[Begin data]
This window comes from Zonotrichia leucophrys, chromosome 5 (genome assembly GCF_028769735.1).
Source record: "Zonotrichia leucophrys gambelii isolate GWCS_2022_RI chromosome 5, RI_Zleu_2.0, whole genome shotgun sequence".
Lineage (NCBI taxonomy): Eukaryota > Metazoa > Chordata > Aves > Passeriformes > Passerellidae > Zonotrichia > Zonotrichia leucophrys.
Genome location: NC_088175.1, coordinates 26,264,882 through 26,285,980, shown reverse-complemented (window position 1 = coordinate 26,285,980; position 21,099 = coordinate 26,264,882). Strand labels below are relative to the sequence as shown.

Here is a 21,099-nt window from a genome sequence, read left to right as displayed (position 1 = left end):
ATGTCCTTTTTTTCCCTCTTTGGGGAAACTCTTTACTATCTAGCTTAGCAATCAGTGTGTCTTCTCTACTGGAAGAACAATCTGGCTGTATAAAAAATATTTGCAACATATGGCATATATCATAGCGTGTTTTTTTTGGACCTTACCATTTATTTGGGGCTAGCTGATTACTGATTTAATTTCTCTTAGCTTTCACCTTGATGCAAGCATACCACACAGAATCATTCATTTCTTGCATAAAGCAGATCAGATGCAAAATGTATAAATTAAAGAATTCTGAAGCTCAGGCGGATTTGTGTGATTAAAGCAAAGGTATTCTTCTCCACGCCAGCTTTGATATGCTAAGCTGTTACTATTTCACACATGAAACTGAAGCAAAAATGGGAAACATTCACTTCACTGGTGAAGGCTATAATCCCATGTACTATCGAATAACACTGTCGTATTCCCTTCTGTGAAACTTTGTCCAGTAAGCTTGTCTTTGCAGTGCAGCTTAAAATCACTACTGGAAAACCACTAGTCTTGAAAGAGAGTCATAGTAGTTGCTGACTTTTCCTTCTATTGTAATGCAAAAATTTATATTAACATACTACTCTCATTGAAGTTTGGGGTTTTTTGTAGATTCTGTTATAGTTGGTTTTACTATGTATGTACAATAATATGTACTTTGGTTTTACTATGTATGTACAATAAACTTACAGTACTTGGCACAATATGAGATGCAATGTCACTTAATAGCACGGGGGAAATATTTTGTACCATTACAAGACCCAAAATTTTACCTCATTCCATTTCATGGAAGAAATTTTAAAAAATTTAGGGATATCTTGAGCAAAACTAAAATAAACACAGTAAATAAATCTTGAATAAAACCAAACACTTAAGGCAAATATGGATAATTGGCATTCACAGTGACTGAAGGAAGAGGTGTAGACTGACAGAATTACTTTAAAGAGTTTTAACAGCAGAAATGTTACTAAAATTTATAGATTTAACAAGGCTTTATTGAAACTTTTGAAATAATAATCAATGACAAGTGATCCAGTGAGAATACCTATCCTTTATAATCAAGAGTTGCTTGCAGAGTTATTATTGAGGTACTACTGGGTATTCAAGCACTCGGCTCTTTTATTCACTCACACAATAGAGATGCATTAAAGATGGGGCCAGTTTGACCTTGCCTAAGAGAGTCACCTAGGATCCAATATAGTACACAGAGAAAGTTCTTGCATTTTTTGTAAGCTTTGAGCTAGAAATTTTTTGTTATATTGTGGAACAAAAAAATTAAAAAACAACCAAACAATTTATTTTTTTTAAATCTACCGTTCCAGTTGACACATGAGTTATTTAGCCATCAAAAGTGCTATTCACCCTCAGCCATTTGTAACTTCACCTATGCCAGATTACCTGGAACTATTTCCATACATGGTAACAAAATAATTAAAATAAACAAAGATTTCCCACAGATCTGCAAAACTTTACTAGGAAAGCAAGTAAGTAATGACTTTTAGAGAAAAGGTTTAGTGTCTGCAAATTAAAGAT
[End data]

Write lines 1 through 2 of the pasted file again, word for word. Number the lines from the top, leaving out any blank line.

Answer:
This window comes from Zonotrichia leucophrys, chromosome 5 (genome assembly GCF_028769735.1).
Source record: "Zonotrichia leucophrys gambelii isolate GWCS_2022_RI chromosome 5, RI_Zleu_2.0, whole genome shotgun sequence".